Wild, creative, and naive: being a young artist is an adventurous journey into the unknown. I began that journey with wide eyes, fueled by musical passion and tireless curiosity to collaborate with other creative souls. Mine is a story familiar to many artists in their early days, plunging into the musical ocean with a swimsuit made of youthful naivety.
Even now, twenty years later, I still crave the twists and turns of creative interaction. ‘Hey! Let’s write something together!’ is still a phrase that makes me drop what I’m doing to go and explore new creative avenues. Working with others reignites that creative spark time and time again.
But, 20 years later, music isn’t the only thing I’m passionate about. You see, my story took an unexpected and painful twist. But the silver lining is that this eventually led me on to a new creative road. The one I am on today: Building fuse.space. Let me take you right back to the beginning…
In 2009, some beats I’d been working on showed up on the radar of a big-time producer in London at the time. When I was invited to pitch, I was excited: This was the chance. So I grabbed my strongest ideas, zipped them up, and sent them off. The feedback was great, and there was an immediate exchange of ideas. Things looked like they were really taking off, until the project seemed to run into the ground, and I didn’t hear anything further from Mr. Big-Time.
Fast forward 12 years, and I’m searching around on Spotify and stumbled upon the page of the artist in question. Imagine my surprise when, instead of listening to his original compositions, I hear something far more familiar — my own songs. The ones I had sent him back in 2009. Released online without permission, without enquiries, or anything resembling an agreement.
At first, I was fuming with anger. After all, I’d never heard from the artist or his management again. But after a while the anger gave way to the need to be pragmatic. I made phone call after phone call. I searched my archives for emails, project files, or anything related to the beats I’d sent. But I had no luck. I had changed my email address years ago and had only the completed songs that the artist had returned to me in my newer archives. The project files I’d made back in 2007 couldn’t be opened. As hard as I tried, I couldn’t find a single record that proved those songs were mine. I contacted my lawyer, who confirmed what I already suspected — Without legal proof of my intellectual property a case like this was difficult at best.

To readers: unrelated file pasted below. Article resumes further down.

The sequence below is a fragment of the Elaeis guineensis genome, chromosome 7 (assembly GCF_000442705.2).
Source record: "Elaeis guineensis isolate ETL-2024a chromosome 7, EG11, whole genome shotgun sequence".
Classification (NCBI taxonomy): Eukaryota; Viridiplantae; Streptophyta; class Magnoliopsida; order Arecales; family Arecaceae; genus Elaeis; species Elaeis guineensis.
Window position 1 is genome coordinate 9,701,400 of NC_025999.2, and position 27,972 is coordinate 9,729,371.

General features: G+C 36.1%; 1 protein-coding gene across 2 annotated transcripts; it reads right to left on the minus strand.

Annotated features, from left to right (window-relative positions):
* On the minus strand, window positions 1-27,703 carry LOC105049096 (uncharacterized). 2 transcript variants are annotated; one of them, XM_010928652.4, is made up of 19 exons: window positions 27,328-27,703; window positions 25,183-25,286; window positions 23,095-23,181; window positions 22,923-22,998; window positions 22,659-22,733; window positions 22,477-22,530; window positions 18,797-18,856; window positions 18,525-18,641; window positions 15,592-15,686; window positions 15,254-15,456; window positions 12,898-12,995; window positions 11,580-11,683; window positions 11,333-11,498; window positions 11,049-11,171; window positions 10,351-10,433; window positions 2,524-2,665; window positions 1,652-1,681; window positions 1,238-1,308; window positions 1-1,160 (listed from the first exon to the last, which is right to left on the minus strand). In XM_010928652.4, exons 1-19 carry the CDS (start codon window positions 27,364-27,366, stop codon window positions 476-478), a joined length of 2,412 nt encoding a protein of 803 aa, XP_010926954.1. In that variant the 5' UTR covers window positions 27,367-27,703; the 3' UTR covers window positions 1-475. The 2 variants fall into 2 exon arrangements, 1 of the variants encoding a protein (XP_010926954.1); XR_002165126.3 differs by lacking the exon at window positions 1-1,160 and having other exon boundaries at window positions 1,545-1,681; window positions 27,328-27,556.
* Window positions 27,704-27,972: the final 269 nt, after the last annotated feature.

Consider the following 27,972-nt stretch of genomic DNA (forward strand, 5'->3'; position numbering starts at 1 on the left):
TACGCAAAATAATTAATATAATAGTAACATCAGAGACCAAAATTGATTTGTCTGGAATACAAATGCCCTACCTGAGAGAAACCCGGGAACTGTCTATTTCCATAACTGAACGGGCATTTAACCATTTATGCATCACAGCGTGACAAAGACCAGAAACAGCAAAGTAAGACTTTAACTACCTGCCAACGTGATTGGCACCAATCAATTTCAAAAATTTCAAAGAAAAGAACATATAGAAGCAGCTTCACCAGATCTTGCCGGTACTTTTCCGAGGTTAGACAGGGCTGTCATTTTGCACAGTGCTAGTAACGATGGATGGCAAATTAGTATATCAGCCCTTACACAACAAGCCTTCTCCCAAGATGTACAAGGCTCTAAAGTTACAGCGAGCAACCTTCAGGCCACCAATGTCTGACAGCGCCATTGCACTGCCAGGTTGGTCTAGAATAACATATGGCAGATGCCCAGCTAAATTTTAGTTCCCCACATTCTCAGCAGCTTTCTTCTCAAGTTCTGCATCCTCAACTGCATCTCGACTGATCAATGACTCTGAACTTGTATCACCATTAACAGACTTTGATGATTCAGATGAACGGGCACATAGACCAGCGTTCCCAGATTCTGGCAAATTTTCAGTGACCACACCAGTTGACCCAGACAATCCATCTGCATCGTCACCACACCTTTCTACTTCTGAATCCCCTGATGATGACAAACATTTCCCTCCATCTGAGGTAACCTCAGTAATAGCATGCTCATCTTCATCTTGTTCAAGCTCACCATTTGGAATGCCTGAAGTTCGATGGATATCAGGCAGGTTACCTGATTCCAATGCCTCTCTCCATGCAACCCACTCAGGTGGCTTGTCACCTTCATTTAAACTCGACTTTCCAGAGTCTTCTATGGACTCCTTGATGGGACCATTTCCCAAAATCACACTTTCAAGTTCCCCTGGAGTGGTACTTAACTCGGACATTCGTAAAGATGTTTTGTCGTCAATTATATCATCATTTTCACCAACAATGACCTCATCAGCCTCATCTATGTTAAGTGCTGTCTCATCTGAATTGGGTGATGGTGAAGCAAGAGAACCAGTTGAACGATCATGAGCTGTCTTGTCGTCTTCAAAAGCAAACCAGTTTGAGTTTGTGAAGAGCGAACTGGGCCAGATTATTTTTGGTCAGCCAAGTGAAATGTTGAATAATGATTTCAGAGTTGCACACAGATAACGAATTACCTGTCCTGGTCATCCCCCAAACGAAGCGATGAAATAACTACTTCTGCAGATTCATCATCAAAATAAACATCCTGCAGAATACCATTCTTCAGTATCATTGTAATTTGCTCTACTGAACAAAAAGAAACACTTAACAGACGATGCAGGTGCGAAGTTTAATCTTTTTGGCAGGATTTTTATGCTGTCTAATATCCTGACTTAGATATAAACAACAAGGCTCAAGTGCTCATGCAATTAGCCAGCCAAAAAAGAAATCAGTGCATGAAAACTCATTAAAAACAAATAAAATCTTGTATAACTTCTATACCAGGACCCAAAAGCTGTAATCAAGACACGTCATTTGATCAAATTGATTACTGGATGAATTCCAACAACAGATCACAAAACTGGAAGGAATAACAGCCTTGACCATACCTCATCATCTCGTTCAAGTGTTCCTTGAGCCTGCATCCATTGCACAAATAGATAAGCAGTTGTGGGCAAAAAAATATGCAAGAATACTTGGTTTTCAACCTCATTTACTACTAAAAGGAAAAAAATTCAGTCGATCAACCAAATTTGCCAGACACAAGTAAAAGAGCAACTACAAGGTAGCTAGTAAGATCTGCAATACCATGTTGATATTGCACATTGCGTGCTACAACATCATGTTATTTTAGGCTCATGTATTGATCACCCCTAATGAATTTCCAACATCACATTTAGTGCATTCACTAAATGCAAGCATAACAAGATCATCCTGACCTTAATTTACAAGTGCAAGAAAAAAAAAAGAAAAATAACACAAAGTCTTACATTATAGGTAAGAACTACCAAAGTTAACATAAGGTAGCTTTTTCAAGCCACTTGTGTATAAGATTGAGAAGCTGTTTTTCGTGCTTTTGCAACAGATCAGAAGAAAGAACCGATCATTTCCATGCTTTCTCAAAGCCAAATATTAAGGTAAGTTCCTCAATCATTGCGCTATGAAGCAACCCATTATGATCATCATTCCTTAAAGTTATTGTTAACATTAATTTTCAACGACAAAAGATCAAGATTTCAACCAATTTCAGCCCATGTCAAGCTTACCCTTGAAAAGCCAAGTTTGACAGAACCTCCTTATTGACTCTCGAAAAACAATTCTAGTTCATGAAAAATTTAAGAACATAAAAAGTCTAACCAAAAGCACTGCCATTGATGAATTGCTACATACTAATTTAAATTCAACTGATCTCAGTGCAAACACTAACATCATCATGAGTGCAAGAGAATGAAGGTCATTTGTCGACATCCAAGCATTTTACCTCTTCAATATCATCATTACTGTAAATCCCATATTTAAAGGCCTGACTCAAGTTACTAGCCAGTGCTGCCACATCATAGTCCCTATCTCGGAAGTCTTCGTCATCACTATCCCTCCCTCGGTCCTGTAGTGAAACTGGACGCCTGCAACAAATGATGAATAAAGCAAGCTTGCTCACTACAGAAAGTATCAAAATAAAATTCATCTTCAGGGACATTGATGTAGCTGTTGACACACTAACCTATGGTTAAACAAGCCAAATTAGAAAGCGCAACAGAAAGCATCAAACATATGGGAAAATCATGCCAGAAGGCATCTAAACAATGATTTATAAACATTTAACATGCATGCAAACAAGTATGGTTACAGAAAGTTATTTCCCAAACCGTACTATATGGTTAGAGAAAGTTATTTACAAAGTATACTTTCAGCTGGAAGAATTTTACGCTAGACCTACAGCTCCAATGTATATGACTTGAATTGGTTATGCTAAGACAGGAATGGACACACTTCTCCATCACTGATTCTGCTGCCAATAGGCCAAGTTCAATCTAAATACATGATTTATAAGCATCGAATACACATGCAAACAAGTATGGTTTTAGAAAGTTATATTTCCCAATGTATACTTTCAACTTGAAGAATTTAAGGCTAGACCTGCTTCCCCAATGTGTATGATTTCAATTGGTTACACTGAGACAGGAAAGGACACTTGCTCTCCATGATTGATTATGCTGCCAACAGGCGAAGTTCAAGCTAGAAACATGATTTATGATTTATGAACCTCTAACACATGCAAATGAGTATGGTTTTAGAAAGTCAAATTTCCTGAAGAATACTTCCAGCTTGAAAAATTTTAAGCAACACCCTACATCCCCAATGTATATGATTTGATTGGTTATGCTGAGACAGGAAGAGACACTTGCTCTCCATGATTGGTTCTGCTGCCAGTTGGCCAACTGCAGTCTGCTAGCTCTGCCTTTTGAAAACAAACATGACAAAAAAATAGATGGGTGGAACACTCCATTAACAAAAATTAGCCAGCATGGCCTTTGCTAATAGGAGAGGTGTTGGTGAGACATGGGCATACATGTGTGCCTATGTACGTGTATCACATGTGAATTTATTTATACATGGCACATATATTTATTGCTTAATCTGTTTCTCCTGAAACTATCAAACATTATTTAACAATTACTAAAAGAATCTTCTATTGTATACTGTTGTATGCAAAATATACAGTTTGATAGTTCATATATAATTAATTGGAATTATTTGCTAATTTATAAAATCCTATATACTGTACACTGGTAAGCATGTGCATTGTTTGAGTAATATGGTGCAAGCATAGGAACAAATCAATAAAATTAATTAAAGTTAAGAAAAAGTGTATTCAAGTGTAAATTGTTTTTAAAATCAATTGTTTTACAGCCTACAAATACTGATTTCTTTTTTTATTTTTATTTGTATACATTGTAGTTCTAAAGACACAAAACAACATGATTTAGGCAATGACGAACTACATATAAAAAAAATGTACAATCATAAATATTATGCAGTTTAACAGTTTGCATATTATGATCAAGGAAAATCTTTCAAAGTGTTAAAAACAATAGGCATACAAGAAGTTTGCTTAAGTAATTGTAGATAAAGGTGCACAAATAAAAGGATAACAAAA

Now, people often suggest that what writers should do is send their music recordings to themselves by recorded mail. That way I would have a time stamp certifying my creation. But the more I thought about it, the more I came to feel we need a smarter way of proving intellectual property. Modern music production is dynamic, flexible, and fast-moving. Artists collaborating together need to be able to add to creative work at any time, without worrying about security issues. Sealing art up in an envelope and hiding it away just doesn’t cut it in the modern world.
And that’s exactly the eureka moment that led me to found fuse.space. It’s a simple idea really — that every creative person out there deserves to have their creative ideas protected, each step of the way. It’s about transparent, comprehensive protection of intellectual property. And most importantly, not just of the end product, but the whole creative process. In founding fuse.space, I want to enable creators to come together in a safe space protecting their creative work. The ultimate goal? To create an unlimited world of creative collaboration.